Lori Lovely

After a week of subways, street cars and good old-fashioned walking in Toronto, I was ready for some horses. Serious horses. No messing around with cutesy four-cylinder Euro-boxes, no animal attraction of luxury sedans that don"t deliver what"s seductively promised. I needed down and dirty sports car revs.

So Dreyer & Reinbold Greenwood"s Frank Kovacs put me behind the wheel of a dangerously addictive power drive. The BMW M3 convertible looks like a sleek, sporty, aggressive BMW ready to attack the road. No escaping its heritage; that front end is as distinctive as the Hapsburg honker.

Nevertheless, a convertible is always an attractive summer"s day drive, and the M3 is no slouch. Who would turn up their nose - however large and distinctive - to 333 horses, six torque-filled gears and monstrous brakes? Far from wafting upward, my own proboscis is already eagerly sniffing the air for the delicious aroma of burning clutch.

The M3"s extensive list of safety features creature comforts, and sophisticated bells and whistles start with the key. The Immobilizer - not a film by Schwarzenegger, but rather a micro-chipped key - offers theft protection and six programmable functions.

BMW oozes safety, begging the question: How can such a safe car be so damned fast? A collapsible steering wheel protects the driver in a crash, as do break-away engine mounts, which prevent it from piercing the cabin. A crash sensor automatically turns on hazard and interior lights, and unlocks doors. The sub-circuit system, with battery lodged in the trunk to avoid fire on impact and to equalize weight distribution, provides enough power in emergencies to roll down windows. An interlocking door anchoring system helps protect against door intrusion in side impacts.

The car is smart as well as safe. Everybody"s got heated side mirrors, but how about a side mirror that automatically tilts down when the car is in reverse, providing a view of the right rear tire? Or rain-sensing wipers? Did I mention the pollution sensor, which detects and filters dirty air - from a construction site, for instance, not from a skunk.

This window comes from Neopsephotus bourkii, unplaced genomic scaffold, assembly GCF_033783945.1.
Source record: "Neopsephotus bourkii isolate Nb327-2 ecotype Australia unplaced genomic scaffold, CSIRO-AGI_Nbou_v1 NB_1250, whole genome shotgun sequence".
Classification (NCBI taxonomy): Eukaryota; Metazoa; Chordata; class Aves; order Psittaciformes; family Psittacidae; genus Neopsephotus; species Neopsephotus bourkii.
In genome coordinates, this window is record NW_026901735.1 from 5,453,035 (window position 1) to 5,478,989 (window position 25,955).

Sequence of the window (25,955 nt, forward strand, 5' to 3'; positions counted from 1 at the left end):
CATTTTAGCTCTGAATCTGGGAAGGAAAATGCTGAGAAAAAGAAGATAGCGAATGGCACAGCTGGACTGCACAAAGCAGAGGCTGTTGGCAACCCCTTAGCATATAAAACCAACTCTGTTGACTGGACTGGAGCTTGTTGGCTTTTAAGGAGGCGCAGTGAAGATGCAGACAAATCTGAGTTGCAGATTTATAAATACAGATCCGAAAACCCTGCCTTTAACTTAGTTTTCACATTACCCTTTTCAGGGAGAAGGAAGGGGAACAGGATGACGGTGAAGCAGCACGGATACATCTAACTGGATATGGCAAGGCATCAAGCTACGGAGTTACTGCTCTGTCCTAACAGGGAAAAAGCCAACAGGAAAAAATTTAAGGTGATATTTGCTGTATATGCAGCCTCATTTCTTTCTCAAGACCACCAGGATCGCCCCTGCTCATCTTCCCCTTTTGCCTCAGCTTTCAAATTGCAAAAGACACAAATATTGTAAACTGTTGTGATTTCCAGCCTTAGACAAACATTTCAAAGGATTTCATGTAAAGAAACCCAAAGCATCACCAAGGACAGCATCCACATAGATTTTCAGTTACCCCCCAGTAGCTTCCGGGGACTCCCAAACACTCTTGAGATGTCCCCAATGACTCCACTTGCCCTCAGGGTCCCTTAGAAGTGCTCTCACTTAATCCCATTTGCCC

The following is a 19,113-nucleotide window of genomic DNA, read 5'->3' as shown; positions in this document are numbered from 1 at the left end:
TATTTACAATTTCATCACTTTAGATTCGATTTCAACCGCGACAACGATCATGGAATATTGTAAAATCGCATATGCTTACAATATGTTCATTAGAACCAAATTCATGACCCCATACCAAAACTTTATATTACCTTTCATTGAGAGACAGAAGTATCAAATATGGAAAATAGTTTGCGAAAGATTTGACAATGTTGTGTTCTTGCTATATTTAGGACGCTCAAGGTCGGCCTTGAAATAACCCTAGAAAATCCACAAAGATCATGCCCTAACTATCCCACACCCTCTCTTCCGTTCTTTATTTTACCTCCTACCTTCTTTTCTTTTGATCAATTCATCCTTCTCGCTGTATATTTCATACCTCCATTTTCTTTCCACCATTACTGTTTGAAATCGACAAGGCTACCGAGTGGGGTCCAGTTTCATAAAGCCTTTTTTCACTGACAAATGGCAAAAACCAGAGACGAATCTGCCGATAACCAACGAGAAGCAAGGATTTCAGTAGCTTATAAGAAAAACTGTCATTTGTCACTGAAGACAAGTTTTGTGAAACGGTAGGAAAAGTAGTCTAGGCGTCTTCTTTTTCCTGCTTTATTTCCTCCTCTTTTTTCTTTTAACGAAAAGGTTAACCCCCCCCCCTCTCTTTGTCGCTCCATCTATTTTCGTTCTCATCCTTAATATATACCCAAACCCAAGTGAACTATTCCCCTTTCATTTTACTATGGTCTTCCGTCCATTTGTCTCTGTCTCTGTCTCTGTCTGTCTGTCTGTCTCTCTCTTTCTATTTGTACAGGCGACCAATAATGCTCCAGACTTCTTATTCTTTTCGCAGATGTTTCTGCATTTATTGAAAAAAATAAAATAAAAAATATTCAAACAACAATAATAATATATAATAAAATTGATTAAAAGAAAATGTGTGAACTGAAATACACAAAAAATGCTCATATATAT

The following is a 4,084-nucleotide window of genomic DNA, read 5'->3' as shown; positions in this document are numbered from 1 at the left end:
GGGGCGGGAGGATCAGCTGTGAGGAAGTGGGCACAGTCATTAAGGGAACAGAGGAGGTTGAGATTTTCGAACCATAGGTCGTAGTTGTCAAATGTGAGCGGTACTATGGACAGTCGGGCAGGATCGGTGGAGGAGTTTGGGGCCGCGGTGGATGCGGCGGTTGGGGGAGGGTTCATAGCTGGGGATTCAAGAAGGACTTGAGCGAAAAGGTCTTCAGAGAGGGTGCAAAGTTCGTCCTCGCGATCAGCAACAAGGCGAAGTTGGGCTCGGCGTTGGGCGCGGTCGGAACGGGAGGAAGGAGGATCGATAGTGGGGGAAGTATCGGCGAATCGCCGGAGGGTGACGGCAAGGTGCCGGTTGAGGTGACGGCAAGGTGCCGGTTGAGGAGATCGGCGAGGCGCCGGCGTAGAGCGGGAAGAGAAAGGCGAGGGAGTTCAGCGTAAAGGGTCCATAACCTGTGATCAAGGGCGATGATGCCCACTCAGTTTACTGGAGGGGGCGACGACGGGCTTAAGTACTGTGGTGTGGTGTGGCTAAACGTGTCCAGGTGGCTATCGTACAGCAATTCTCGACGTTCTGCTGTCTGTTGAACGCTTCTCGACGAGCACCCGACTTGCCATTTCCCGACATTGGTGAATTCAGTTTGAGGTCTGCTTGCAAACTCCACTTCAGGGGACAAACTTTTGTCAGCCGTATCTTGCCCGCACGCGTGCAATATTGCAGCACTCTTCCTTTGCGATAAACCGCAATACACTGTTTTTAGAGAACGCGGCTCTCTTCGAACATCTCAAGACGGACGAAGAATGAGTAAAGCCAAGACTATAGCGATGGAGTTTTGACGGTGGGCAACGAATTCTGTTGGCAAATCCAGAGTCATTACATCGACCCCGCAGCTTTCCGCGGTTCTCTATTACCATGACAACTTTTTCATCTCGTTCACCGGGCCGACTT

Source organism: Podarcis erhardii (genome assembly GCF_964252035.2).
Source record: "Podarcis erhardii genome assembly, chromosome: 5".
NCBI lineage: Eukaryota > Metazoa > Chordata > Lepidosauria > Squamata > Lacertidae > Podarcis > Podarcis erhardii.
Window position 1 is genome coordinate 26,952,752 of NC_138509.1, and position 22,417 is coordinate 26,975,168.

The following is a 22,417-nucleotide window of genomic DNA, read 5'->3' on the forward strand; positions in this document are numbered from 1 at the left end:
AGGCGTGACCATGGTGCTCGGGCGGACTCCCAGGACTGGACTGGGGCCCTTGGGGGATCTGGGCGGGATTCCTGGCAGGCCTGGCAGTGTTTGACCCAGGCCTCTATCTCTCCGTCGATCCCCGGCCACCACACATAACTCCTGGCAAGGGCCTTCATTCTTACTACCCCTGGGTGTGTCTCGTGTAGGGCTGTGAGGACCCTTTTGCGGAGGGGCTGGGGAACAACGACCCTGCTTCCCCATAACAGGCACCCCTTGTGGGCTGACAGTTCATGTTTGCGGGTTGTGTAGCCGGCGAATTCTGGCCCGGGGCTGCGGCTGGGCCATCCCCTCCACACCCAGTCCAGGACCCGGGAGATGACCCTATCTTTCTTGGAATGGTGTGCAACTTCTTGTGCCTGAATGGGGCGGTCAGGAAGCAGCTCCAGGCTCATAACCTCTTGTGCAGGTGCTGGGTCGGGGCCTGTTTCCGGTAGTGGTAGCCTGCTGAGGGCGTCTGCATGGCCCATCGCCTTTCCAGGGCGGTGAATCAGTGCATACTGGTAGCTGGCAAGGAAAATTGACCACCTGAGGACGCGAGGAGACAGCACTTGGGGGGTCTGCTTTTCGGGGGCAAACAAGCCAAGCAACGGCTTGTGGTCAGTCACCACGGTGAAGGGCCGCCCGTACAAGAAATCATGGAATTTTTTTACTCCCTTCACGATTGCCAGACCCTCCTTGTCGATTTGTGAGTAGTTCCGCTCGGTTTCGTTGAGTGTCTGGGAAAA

Inside, the M3 is comfortable and stylish. The front sport seats, upholstered in supple Nappa leather, offer adjustable thigh and kidney support. Somehow, the M3 manages to sacrifice very little interior luxury for its sports car performance. Unlike most sports cars, there are two real seats in the back.

Outside, subtle yet suggestively flared front and rear fenders, vent gills, 18-inch wheels, Bi-Xenon headlights and sleek mirrors quietly hint at the serious performance hidden within. Two sets of twin pipes at the rear - a BMW M trademark - announce that this tight, muscular package is also a serious sports car.

If there"s any debating whether it deserves to be classified as a sports car - not merely a sports coupe - turn the key, tickle the throttle and listen to the M3"s sexy snarl that rivals the deeper baritone of a V8 for knee-quivering excitement.

C"mon, you"re thinking, get to it. If it"s a sports car, how does it drive? The 3.2-liter inline-six delivers smooth and seemingly unending torque in any gear. Plant your left foot on the substantial dead pedal, and place your right foot firmly on the throttle, which is where it will want to stay.

The precise six-speed manual transmission helps get the M3 to 60 mph in 4.7 seconds with short throws, crossing the quarter-mile marker in 13.3 seconds at 106.8 mph. Power on upshifts is instantaneous, with no pause in acceleration. But none of the gears are tall, so expect to go through the box frequently.

Equal to its forward thrust is its braking power. This little convertible maintains the M car principle of "the suspension must always be faster than the engine," making the car light on its feet. The result is an M3 that feels edgier, ready to change direction at the driver"s whim.

I prefer the more aggressive Sport mode to the Dynamic Stability Control because the throttle response is more reactive and I can slide the car through the corners. Keep in mind, the M3 rides like a sports car, not a luxury sedan. There will be engine noise. With the top down, the road noise washes out the glorious, guttural roar of that powerful six.

Responding to my touch like a sensitive lover, the M3 accepts rough treatment and pushing around. It handles quick transitions with a light, deft touch. It takes the corners with almost no body roll, but a deep yearning for more pressure on the throttle. Give it to me now; I"ve been without that feeling of acceleration far too long!

2002 BMW M3

Sticker: $54,545 and up

Fuel mileage: 16/23

18-inch cast-alloy wheels with low-aspect ratio tires

3.2-liter dual overhead cam (DOHC), 24-valve inline six-cylinder engine

Six electronically controlled individual throttles


Sequential Manual Gearbox optional

Massive four-wheel BMW M vacuum-assisted ventilated disc brakes

Harman Kardon AM/FM stereo/CD audio system with 12 upgraded speakers

Gas-pressurized front struts and rear shock absorbers

High-performance-tuned anti-lock braking system (ABS) with Dynamic Brake Control

Tire Pressure Monitor system

Heated side-view mirrors, windshield washer jets and door locks

Halogen free-form M oval design fog lights


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